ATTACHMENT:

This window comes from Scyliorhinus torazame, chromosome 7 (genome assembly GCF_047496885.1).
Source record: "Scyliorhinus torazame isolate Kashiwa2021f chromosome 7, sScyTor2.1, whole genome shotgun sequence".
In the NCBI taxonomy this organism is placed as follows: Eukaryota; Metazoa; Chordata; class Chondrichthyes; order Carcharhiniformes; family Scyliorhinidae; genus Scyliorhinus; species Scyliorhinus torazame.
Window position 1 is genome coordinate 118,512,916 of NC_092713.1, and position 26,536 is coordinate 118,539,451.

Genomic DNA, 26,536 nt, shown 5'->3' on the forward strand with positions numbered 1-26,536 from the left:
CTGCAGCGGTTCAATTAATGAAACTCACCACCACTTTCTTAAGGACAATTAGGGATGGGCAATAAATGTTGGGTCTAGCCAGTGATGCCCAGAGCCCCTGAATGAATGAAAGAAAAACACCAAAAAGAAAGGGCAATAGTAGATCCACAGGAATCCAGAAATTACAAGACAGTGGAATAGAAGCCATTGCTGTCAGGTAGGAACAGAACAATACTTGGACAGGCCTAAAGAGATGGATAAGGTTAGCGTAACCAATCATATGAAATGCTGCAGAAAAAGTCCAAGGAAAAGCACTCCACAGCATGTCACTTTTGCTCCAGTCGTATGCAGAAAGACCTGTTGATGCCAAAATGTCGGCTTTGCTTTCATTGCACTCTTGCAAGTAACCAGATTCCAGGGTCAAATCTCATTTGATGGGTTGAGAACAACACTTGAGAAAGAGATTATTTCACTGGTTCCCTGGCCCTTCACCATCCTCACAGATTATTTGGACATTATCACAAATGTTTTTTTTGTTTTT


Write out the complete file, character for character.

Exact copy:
This window comes from Scyliorhinus torazame, chromosome 7 (genome assembly GCF_047496885.1).
Source record: "Scyliorhinus torazame isolate Kashiwa2021f chromosome 7, sScyTor2.1, whole genome shotgun sequence".
In the NCBI taxonomy this organism is placed as follows: Eukaryota; Metazoa; Chordata; class Chondrichthyes; order Carcharhiniformes; family Scyliorhinidae; genus Scyliorhinus; species Scyliorhinus torazame.
Window position 1 is genome coordinate 118,512,916 of NC_092713.1, and position 26,536 is coordinate 118,539,451.

Genomic DNA, 26,536 nt, shown 5'->3' on the forward strand with positions numbered 1-26,536 from the left:
CTGCAGCGGTTCAATTAATGAAACTCACCACCACTTTCTTAAGGACAATTAGGGATGGGCAATAAATGTTGGGTCTAGCCAGTGATGCCCAGAGCCCCTGAATGAATGAAAGAAAAACACCAAAAAGAAAGGGCAATAGTAGATCCACAGGAATCCAGAAATTACAAGACAGTGGAATAGAAGCCATTGCTGTCAGGTAGGAACAGAACAATACTTGGACAGGCCTAAAGAGATGGATAAGGTTAGCGTAACCAATCATATGAAATGCTGCAGAAAAAGTCCAAGGAAAAGCACTCCACAGCATGTCACTTTTGCTCCAGTCGTATGCAGAAAGACCTGTTGATGCCAAAATGTCGGCTTTGCTTTCATTGCACTCTTGCAAGTAACCAGATTCCAGGGTCAAATCTCATTTGATGGGTTGAGAACAACACTTGAGAAAGAGATTATTTCACTGGTTCCCTGGCCCTTCACCATCCTCACAGATTATTTGGACATTATCACAAATGTTTTTTTTGTTTTT